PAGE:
After having gotten his vision right, Sam must communicate his vision to the people. Good communication is the key to successful change. It dispels confusion, clears any kind of misgivings and motivates people to participate. Communication must involve all the people at all the levels.  Since it is a major change, there are bound to be some rumours or misconceptions. Sam has planned automation and other kinds of technological updates in his organisation. Many people who do not have the technological skills would be worried.  Communication helps in such a situation. Sam and his change leadership team must talk to people to understand their individual concerns and how they feel the change will affect them.   They must talk of the vision too often so that the idea sinks in. Communication can help him gain buy in. Sam and team must address people’s concerns and worries. They must provide solutions like the training and resources to be provided to help the employees tackle any new challenges. Communication is the key and missing on this part can lead to certain failure. Unless people know the meaning of the upcoming change, they understand its focus and are willing to participate, change will not work. So, leaders and managers must note that change will not produce results unless it is communicated properly.

Empower action by removing obstacles:

By the time, the above steps are completed, Sam and team must have persuaded people to participate. There would definitely be resistance, part of which can be addressed through communication. Some people would not agree until they have seen proven results. However, Sam must continue. There can be hurdles even after the staff has become ready to get involved. Now, the leader and the change leadership team must identify the obstacles in the way of the plan. They must look into the organisational structure and processes to find any hindrances. Once such barriers have been identified they must act quickly to remove them. If the need be, they must also hire outside consultants to identify potential barriers. Any kind of human or structural barrier or issues that can hinder the progress must be resolved quickly. If people do not have the necessary skills, they must be provided training and resources to help them proceed. This will build confidence and bring people’s focus on the gains to be obtained by change.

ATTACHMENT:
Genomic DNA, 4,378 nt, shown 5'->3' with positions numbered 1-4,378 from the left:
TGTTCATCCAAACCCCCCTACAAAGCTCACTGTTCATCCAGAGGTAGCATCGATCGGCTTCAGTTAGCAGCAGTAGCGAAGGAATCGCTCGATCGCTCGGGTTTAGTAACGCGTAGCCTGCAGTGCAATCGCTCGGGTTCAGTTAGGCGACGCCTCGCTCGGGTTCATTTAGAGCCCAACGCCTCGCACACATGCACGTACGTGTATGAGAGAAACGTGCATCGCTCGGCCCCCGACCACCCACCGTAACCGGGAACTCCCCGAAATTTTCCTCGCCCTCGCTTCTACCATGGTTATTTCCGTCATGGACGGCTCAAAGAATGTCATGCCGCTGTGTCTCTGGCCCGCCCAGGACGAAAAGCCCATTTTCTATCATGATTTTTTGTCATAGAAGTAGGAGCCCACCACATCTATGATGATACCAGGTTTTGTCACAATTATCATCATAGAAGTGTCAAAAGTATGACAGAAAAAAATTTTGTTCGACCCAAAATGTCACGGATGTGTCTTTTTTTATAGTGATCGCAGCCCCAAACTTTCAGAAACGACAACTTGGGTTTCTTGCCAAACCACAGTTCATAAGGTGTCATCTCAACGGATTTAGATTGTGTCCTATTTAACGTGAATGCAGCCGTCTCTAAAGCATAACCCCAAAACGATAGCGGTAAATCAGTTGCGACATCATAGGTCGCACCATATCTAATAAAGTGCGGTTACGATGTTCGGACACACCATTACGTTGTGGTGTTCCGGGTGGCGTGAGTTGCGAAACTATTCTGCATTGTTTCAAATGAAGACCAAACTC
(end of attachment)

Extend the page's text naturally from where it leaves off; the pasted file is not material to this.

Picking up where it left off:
Create short-term wins:

Now, things have been set in motion but there is a need to gather more speed. Sam wants that the benefits are visible to his staff so that they focus on change with double enthusiasm and motivation. He must divide his long term goals into short term ones. However, there is also a need to be cautious at this point since moving too fast can cause errors. If the employees can see short term wins taking place, they will be motivated about the overall plan. The short term goals are critical so the motivation and focus of the staff can be sustained. Once some early wins are registered it gets easier to persuade people to follow the rest of the plan. Any successful efforts must also be properly recognised in the meanwhile.

Build on the change:

However, short term wins do not signify full success. So, at every step Sam and team must analyse the results to see how the short term goals are adding to the long term goal. They must analyse the outcomes to know what things can be improved to make the plan successful and what things are already running right.

Don’t let up/Make change stick:

To make the change stick, it must be made a part of the organisational culture. The company leaders and managers must focus on this part. They must ensure that the organisational values support the change. The organisational culture must also rhyme with the changes being made. Sam and team must focus on establishing a culture that fosters innovation. They must ensure that technology is linked to the organisational values and that people adopt these values. Apart from the existing staff, these values must be communicated to the new hires too. If technological advancements and innovation are made a part of the culture, then it will create an environment that will sustain the change Sam and team have brought. Otherwise, the change will generate only temporary results and in the long term its effects will be lost . So, time to time the leaders must review to see how well the change has become a part of organisational culture and structure.  

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  • Leading Change by John P Kotter –

Abhijeet Pratap

Abhijeet has been blogging on educational topics and business research since 2016. He graduated with a Hons. in English literature from BRABU and an MBA from the Asia-Pacific Institute of Management, New Delhi. He likes to blog and share his knowledge and research in business management, marketing, literature and other areas with his readers.